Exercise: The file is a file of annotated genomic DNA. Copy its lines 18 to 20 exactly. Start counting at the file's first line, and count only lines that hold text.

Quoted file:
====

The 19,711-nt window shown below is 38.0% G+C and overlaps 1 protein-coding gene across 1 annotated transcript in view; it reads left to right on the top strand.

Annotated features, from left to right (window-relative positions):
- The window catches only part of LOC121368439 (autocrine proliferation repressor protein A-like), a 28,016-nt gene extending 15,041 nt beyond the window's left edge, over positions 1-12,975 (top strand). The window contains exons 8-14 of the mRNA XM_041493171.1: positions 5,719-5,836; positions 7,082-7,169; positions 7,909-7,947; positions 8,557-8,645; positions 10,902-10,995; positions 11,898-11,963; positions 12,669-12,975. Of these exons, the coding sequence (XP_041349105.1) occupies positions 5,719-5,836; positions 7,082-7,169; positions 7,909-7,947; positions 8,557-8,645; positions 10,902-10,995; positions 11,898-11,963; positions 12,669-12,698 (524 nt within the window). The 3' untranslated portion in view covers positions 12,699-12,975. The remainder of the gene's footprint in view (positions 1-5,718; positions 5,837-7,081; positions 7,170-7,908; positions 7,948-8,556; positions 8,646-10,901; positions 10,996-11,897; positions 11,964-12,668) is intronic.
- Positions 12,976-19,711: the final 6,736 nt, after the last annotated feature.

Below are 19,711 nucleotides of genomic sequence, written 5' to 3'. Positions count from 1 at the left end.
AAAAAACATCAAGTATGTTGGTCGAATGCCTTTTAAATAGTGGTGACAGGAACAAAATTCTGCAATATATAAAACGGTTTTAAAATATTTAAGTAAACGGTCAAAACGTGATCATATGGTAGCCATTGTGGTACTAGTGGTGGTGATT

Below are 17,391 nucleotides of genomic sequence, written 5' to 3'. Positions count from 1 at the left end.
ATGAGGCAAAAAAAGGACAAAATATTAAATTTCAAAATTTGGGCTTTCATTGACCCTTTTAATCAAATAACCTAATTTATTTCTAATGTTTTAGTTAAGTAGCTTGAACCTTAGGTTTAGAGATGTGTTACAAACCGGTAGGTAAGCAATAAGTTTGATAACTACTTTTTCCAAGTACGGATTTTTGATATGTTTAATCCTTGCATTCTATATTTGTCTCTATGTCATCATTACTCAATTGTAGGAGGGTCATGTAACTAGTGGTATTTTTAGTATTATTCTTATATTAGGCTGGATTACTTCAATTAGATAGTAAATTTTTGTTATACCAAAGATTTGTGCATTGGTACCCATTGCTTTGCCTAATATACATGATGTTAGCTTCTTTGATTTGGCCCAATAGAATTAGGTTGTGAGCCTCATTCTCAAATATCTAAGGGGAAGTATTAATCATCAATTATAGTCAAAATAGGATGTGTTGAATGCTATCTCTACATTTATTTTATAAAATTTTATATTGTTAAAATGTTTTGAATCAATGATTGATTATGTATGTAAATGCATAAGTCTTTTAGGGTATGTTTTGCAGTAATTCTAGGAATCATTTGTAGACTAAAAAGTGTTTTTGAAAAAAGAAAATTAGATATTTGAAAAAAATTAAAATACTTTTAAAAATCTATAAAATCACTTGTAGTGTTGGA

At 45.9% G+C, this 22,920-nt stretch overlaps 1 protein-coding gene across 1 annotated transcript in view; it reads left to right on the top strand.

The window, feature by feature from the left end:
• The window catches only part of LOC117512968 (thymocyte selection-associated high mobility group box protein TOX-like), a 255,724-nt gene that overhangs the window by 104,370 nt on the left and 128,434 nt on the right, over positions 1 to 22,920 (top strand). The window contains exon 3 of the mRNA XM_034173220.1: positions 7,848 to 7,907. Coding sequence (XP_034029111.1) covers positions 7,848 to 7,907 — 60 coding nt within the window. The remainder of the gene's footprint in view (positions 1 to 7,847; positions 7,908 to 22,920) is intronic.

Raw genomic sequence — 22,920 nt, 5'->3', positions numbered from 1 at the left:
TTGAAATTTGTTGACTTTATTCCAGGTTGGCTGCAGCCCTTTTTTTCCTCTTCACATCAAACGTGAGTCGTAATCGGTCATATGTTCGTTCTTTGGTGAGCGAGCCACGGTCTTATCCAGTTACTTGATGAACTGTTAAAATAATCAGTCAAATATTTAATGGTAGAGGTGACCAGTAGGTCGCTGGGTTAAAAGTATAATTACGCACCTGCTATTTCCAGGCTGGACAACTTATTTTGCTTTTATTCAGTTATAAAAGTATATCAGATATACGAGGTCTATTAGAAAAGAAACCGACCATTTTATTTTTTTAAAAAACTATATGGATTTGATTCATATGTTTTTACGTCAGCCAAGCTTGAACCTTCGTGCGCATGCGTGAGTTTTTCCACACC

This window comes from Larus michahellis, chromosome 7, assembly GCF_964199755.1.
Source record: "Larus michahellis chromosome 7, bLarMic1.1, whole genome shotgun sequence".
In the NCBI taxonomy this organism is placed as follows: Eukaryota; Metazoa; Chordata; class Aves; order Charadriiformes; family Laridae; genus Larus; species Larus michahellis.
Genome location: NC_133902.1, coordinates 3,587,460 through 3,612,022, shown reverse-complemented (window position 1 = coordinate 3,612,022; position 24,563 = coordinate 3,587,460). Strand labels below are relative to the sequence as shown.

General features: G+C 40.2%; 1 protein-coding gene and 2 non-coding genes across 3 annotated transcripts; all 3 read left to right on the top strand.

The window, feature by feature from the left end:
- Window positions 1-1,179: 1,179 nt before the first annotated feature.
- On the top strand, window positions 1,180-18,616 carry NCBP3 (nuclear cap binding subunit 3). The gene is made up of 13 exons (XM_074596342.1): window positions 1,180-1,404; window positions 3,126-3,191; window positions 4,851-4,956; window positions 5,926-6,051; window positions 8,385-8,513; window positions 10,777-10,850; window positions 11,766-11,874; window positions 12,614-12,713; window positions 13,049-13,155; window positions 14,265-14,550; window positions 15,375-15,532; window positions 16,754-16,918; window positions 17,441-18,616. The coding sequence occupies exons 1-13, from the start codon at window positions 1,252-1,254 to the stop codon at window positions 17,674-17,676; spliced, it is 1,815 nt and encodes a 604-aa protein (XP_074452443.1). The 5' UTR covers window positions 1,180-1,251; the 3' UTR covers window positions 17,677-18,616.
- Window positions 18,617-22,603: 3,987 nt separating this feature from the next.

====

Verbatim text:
General features: G+C 40.2%; 1 protein-coding gene and 2 non-coding genes across 3 annotated transcripts; all 3 read left to right on the top strand.

The window, feature by feature from the left end:
- Window positions 1-1,179: 1,179 nt before the first annotated feature.